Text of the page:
support for it," says Stephanie Hsu '01, who took Jackson's course
a year ago. "At one point he mentioned that he had lost someone
dear to him in an automobile accident. Then I read the introduction
to Crabgrass and saw that it was his son who had died, which
was pretty shocking. I really respect the way he's taken that
terrible tragedy and built this very well-supported, scholarly
argument and advocacy for public transportation."
After his son's death,
Jackson moved to Los Angeles to teach as a visiting professor at
UCLA. "Partly it was an escape," he says. "We didn't know what we'd
do. We'd had a couple of offers from other universities and some
people told us that's what you should do after a tragedy like that,
just kind of start your life over again." Although he liked Los
Angeles, Jackson and his wife decided to return to New York and
Rumors abound that Jackson
is such a workaholic that he keeps a sleeping bag stashed in his
office. Kamil remembers how he once called Jackson's office in the
middle of the night intending to leave a message on his voice mail
- so as to avoid being asked the dreaded "How's the dissertation
going?" question - only to be surprised by the sound of an alert
Jackson on the other end of the line.
Jackson admits to
occasionally working through the night and sacking out for a few
hours on the black leather couch in his office ("I'm getting too
old for that; it's not so good for your neck," he says), but he
brushes aside the theory that he's a workaholic.
only a workaholic if you suggest that I spend vast amounts of time
reading - which I do, but I'm interested in it, so it's play. My
wife thinks of it as playing, but really I need to do it for my
work as well," he says.
display case in Jackson's home in Westchester houses part of his
extensive collection of toy soldiers, plus other mementoes.
PHOTO COURTESY KEN JACKSON
Jackson, who is teaching
only a graduate colloquium this spring, is co-chair of the planning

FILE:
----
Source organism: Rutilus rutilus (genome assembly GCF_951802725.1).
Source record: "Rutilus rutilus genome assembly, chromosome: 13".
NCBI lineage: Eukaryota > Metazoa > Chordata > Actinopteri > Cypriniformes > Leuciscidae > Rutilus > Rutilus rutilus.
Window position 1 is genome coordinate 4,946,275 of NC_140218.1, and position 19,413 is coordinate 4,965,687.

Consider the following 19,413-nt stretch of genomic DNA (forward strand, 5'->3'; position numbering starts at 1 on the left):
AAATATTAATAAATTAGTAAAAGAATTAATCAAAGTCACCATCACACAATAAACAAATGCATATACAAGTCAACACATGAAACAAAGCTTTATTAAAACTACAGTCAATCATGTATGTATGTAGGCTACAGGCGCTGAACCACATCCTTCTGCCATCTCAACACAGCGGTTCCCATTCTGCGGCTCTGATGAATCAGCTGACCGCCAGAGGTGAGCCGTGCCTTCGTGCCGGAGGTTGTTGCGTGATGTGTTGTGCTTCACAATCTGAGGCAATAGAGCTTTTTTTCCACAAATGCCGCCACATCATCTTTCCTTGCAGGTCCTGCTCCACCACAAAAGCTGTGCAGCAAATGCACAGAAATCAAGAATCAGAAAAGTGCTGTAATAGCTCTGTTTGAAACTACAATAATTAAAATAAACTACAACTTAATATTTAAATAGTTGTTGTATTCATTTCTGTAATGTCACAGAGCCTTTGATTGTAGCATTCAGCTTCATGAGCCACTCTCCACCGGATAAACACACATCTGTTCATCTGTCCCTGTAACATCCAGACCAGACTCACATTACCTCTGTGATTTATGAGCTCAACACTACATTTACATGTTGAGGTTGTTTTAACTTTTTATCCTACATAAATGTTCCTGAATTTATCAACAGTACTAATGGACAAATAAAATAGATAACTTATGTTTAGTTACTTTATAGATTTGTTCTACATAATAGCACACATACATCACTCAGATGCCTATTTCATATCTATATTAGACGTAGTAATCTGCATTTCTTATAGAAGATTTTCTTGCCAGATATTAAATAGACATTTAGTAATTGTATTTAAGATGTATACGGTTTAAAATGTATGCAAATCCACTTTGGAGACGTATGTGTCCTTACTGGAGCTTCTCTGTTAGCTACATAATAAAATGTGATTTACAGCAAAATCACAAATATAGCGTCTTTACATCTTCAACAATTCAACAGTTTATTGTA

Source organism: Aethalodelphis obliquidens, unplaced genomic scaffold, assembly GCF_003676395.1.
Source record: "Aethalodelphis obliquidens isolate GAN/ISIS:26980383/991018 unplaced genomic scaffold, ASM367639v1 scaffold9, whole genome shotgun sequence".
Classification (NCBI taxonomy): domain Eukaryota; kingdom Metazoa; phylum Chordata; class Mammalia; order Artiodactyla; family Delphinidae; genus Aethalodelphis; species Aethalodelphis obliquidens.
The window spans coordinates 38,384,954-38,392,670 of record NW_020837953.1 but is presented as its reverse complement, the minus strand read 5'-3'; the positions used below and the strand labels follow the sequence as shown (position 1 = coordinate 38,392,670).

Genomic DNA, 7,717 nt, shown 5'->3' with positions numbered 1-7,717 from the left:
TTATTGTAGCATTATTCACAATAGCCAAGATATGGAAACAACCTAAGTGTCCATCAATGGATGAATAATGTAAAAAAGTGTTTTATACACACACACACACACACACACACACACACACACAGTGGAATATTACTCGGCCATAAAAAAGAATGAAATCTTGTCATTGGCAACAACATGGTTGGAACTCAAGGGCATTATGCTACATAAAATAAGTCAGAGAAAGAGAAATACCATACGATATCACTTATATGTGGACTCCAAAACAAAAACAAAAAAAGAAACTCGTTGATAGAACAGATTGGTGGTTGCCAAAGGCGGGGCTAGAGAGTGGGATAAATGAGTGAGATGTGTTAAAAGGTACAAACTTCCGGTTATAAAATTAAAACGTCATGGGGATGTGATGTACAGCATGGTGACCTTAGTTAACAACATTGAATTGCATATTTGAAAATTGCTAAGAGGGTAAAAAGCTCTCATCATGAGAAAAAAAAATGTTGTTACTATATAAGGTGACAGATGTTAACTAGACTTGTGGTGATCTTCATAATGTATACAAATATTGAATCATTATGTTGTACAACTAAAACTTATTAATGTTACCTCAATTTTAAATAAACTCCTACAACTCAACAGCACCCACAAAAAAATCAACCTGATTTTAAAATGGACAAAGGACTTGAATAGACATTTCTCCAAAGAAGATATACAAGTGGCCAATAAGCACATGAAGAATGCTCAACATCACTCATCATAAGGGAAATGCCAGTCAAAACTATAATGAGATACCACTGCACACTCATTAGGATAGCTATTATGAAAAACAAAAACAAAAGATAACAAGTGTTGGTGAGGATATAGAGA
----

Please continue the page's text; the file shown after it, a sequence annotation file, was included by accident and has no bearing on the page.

committee for the University's 250th anniversary celebration in
2004. He's also president of the Organization of American
Historians, and will deliver his presidential address in Los
Angeles in late April. Yet Barbara Jackson senses that her husband
is eager to get back into the classroom. "Teaching is his passion.
He's a born teacher," she says, noting how they often share ideas
about how to be more effective in the classroom.
not all work. When he's not preparing for class, leading walking
tours, advising students or working on one of his projects or
committees, he manages to unwind, often by playing games of pickup
the basketball floor, people don't even know your name," he says.
"You're judged only by what you can do with the ball. It can be a
very humiliating and humbling experience because if you can't run
fast, or jump high, if you can't bounce the ball behind your back,
you're not going to get chosen. And if you look old..." he says,
his voice trailing off. Apparently, the 61-year-old Jackson is
still getting picked for games. He attributes a recent 20-pound
weight loss to his increased sessions on the court.
Jackson frequently commutes
to campus with Derek Wittner '65, executive director of alumni
affairs and development for the College, and his wife Kathryn. "In
the best sense, Ken is a child in adult clothing (when he remembers
to pick up his pants at the cleaners)," says Wittner. "He has
endless energy, enthusiasm and an insatiable inquisitiveness. His
jump shot may not be what it was, but his breadth of interests and
information make him a wonderful commuting companion for Kath and
Kathryn Yatrakis, associate
dean of the College and dean of academic affairs, remembers playing
basketball against Jackson years ago. "He's pretty good," she says,
"but while he might be waiting by the phone, I really don't think
the NBA is going to be calling anytime soon. Unless, of course,
they're looking for someone to write the history of the
About the Author: Traci
Mosser '95 has one regret about her Columbia years: missing
the all-night bike ride. She hopes she might be able to wrangle an
invitation for next year's trip.